7 years ago
The Herald Sun has an article from an Australian perspective on the campaign in Afghanistan. Recall as you read this that based on discussions in The Cult of Special Forces, the Australians do not allow their infantry to engage in combat operations, and in fact require that they sign formal agreements stating that they haven’t provoked kinetic engagements. They allow only their special forces to engage in kinetic operations.
The ambush and serious wounding of nine elite Australian soldiers in Afghanistan this month showed just how tenuous the coalition’s hold is over most of the troubled country.
Despite the advanced weapons and remote technology waged against them by the world’s top military powers, including unmanned spy planes that escort most patrols, Taliban fighters backed by their comrades in Pakistan and Iran just keep on coming.
The situation is so confused that highly trained Australian special forces troops have been implicated in the death of a district governor during a firefight between the Diggers and Afghan police.
For one British attack helicopter crew the reality of this bitter war reflected the fantasy of a Terminator movie during a recent operation in the restive Helmand province.
After firing a Hellfire missile from their Apache chopper to level a building housing key Taliban leaders, they were astonished to see several men escaping from the smouldering pile of rubble in a sports utility vehicle.
The pilots tuned their high-tech optical equipment, which can focus on an individual face from several kilometres away, onto the speeding utility and positively identified a prime target inside.
Another Hellfire reduced the Toyota to scrap metal, but, amazingly, one of the insurgents had survived and what was left of him began crawling away, Terminator -like, from the carnage.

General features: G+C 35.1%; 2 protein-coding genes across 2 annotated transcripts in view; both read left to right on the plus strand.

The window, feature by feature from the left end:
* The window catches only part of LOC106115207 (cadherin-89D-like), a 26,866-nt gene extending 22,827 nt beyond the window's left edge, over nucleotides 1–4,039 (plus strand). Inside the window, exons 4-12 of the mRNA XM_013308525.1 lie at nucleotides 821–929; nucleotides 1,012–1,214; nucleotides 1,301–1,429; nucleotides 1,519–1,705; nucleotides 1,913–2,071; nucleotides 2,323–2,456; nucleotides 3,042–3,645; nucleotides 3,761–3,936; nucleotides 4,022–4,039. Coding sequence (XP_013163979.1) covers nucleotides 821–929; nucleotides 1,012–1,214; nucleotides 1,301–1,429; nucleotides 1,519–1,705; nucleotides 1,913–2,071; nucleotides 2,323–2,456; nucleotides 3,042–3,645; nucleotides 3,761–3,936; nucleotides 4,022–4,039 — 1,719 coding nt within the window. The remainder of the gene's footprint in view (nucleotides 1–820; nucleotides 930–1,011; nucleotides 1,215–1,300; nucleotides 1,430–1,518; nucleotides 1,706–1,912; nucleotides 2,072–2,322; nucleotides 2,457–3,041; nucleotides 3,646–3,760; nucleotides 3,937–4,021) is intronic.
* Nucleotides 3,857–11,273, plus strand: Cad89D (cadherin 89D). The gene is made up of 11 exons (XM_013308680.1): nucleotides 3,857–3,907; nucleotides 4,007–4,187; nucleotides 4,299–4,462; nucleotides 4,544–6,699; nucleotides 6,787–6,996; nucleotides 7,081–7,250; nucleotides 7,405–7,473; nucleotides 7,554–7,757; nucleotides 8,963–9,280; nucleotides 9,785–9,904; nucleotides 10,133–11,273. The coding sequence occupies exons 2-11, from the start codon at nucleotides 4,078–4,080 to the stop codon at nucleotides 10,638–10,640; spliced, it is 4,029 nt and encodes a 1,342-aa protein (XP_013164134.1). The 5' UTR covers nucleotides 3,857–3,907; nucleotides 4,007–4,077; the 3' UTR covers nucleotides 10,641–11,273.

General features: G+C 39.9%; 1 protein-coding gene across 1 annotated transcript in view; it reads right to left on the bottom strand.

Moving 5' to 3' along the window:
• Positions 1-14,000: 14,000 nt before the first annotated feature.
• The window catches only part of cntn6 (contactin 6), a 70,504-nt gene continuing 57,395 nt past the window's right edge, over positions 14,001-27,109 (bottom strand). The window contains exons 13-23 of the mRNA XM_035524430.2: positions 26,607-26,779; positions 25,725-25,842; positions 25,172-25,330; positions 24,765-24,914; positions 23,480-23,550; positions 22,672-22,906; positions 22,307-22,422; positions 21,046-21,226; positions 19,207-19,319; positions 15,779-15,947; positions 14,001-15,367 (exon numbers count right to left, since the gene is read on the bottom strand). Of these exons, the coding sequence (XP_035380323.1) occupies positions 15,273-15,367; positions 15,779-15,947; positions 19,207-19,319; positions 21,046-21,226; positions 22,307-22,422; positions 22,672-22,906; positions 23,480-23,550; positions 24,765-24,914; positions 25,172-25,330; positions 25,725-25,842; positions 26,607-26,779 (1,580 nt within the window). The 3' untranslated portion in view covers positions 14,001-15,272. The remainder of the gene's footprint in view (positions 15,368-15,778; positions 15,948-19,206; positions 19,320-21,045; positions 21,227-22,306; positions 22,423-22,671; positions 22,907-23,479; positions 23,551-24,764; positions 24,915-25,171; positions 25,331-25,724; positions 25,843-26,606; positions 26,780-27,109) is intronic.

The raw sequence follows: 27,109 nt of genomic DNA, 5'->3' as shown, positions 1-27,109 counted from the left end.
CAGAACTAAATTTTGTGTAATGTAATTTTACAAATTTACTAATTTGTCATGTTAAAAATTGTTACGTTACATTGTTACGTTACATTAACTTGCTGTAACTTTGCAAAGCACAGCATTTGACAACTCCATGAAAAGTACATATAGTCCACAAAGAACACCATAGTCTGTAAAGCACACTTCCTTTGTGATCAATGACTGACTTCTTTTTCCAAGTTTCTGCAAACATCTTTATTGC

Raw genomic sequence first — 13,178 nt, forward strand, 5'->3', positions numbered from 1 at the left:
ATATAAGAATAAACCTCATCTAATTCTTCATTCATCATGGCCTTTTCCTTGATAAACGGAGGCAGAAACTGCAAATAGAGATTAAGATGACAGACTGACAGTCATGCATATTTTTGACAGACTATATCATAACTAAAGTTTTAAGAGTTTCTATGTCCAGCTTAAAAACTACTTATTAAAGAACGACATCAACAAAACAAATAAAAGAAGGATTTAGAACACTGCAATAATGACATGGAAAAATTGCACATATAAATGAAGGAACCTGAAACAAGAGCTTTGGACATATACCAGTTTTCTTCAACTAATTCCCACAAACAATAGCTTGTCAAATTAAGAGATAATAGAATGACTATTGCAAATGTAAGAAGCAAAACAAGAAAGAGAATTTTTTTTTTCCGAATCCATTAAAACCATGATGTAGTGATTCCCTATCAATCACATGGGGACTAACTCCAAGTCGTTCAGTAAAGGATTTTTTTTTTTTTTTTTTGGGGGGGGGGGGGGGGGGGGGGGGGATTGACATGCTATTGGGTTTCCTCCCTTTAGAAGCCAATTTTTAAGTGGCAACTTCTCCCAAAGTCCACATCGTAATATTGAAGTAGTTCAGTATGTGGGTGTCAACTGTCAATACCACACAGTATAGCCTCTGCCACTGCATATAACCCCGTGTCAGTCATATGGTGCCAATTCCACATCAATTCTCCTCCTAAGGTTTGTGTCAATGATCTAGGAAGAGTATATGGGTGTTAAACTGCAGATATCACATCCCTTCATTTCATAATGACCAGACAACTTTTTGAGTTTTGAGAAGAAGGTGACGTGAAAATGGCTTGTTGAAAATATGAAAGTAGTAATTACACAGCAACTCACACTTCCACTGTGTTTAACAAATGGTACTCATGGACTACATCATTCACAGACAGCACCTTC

The coup de grace was delivered by a short burst from the chopper’s lethal 30mm chain gun.
The Taliban might be unable to drive foreign forces out with a decisive military offensive, but they are determined to win this war of attrition.
From the heavily fortified United Nations, American, NATO and Afghan government citadels in the capital Kabul to the bloody frontline “green zones” in Helmand and Oruzgan provinces, this is a war that could last for decades and may never be won.
As the coalition death toll mounts and the Western political landscape changes, the question being asked across Afghanistan is not how the military campaign is going but rather what are the alternatives.
The 70,000 foreign troops in the country, including 1100 Australians, represent the blunt instrument of international policy.
But the force is nowhere near big enough to actually defeat the enemy, train the Afghan army and secure desperately needed infrastructure development.
Indeed, the war may never be won, and the last paragraph explains exactly why. Not enough troops. Interestingly, the author calls the 70,000 troops in Afghanistan a “blunt instrument.”
With many of these troops unable to perform offensive or kinetic operations due to rules of engagement, and with strategic incoherence keeping them on FOBs rather than contacting the population, the remaining troops that can engage in combat do so with heavy use of air power with its collateral damage and raids against high value targets.
This is a blunt instrument indeed. While counterintuitive, one lesson learned from Operation Iraqi Freedom is that while some old school counterinsurgency thinkers advocated the small footprint, it is precisely this that causes convulsive contact with the population. The more productive, precise and surgical operations require time and infantry. Infantry contacts both the population and the enemy constantly, with enough force projection to provide security and gain intelligence. The Captain’s Journal has repeatedly stated a maxim: the necessity to apply force is inversely proportional to the force projection.
So while the pedestrian version of kinetic operations has special forces raids as surgical and infantry operations as blunt, in counterinsurgency exactly the opposite is true. Australia’s political leadership would do well to learn this, and also surmise that in the end, the small footprint model will be more costly. Australia’s military leadership already knows this.